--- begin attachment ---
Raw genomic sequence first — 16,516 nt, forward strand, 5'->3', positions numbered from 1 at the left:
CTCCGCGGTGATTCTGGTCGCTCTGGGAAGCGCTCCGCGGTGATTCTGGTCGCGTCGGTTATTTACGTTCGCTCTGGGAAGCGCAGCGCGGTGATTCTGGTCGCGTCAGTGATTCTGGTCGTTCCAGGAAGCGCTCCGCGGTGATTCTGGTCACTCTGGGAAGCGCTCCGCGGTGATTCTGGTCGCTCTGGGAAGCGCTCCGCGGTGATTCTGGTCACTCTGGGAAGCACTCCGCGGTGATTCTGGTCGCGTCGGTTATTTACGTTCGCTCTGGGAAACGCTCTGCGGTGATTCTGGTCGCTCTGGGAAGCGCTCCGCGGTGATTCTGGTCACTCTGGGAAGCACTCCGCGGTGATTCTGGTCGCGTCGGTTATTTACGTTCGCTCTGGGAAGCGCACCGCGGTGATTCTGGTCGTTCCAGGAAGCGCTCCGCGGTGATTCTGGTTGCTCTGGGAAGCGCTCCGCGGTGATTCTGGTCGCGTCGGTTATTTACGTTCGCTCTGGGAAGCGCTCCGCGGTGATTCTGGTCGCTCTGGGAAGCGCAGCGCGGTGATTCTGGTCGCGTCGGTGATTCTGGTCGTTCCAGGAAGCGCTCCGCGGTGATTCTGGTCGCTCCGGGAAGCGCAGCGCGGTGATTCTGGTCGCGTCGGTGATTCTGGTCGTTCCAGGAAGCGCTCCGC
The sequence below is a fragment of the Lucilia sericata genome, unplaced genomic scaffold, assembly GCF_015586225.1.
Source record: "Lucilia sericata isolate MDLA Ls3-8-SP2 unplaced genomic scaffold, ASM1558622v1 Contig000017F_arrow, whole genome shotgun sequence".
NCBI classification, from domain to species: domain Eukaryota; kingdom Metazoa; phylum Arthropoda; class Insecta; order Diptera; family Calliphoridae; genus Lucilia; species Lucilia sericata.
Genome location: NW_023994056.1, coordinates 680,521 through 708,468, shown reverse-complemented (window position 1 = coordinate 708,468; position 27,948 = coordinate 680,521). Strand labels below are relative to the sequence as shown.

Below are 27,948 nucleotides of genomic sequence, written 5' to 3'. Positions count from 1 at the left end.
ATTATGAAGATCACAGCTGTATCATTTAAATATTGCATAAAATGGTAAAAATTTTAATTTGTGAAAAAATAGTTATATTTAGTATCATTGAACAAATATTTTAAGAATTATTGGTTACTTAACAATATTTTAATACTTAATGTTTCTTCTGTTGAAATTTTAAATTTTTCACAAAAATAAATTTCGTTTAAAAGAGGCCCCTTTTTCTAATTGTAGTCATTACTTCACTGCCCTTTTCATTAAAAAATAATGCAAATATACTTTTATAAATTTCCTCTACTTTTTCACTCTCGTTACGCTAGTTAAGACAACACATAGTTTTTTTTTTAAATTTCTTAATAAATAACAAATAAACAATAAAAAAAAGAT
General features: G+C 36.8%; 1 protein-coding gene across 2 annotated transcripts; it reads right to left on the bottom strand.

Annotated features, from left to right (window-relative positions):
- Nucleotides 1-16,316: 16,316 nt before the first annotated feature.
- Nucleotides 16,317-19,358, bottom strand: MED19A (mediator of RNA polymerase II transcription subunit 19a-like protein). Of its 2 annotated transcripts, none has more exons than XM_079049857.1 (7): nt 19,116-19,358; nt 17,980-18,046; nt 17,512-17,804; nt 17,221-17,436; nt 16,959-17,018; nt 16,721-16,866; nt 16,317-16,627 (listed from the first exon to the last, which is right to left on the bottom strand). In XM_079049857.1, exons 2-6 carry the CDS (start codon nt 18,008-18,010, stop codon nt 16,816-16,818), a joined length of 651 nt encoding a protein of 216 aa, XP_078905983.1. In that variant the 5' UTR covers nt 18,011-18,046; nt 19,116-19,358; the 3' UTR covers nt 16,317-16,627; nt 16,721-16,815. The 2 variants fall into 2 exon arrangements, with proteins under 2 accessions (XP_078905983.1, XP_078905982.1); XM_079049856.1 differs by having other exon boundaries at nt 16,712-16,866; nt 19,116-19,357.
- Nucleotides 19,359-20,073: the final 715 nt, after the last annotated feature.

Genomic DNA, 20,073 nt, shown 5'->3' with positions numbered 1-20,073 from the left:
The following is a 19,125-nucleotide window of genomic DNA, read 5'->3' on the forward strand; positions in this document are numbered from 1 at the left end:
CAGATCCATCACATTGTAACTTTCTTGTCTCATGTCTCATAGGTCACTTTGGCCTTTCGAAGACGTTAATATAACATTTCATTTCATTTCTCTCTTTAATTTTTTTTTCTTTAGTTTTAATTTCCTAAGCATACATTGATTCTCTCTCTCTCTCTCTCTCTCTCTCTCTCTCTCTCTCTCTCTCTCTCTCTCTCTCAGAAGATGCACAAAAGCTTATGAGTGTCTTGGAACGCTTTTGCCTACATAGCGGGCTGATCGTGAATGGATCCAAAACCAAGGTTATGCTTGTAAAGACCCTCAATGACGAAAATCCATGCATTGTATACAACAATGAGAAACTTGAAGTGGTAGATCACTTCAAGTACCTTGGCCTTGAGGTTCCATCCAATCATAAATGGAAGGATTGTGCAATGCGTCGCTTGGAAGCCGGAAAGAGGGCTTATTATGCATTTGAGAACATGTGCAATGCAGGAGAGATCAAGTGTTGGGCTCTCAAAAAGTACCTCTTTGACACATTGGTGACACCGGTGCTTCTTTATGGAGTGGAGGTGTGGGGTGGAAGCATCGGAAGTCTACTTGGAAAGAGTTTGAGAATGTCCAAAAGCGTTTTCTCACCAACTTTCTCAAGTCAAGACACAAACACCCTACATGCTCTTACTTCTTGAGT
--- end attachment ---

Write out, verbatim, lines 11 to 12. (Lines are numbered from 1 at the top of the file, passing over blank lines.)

- Nucleotides 1-16,316: 16,316 nt before the first annotated feature.
- Nucleotides 16,317-19,358, bottom strand: MED19A (mediator of RNA polymerase II transcription subunit 19a-like protein). Of its 2 annotated transcripts, none has more exons than XM_079049857.1 (7): nt 19,116-19,358; nt 17,980-18,046; nt 17,512-17,804; nt 17,221-17,436; nt 16,959-17,018; nt 16,721-16,866; nt 16,317-16,627 (listed from the first exon to the last, which is right to left on the bottom strand). In XM_079049857.1, exons 2-6 carry the CDS (start codon nt 18,008-18,010, stop codon nt 16,816-16,818), a joined length of 651 nt encoding a protein of 216 aa, XP_078905983.1. In that variant the 5' UTR covers nt 18,011-18,046; nt 19,116-19,358; the 3' UTR covers nt 16,317-16,627; nt 16,721-16,815. The 2 variants fall into 2 exon arrangements, with proteins under 2 accessions (XP_078905983.1, XP_078905982.1); XM_079049856.1 differs by having other exon boundaries at nt 16,712-16,866; nt 19,116-19,357.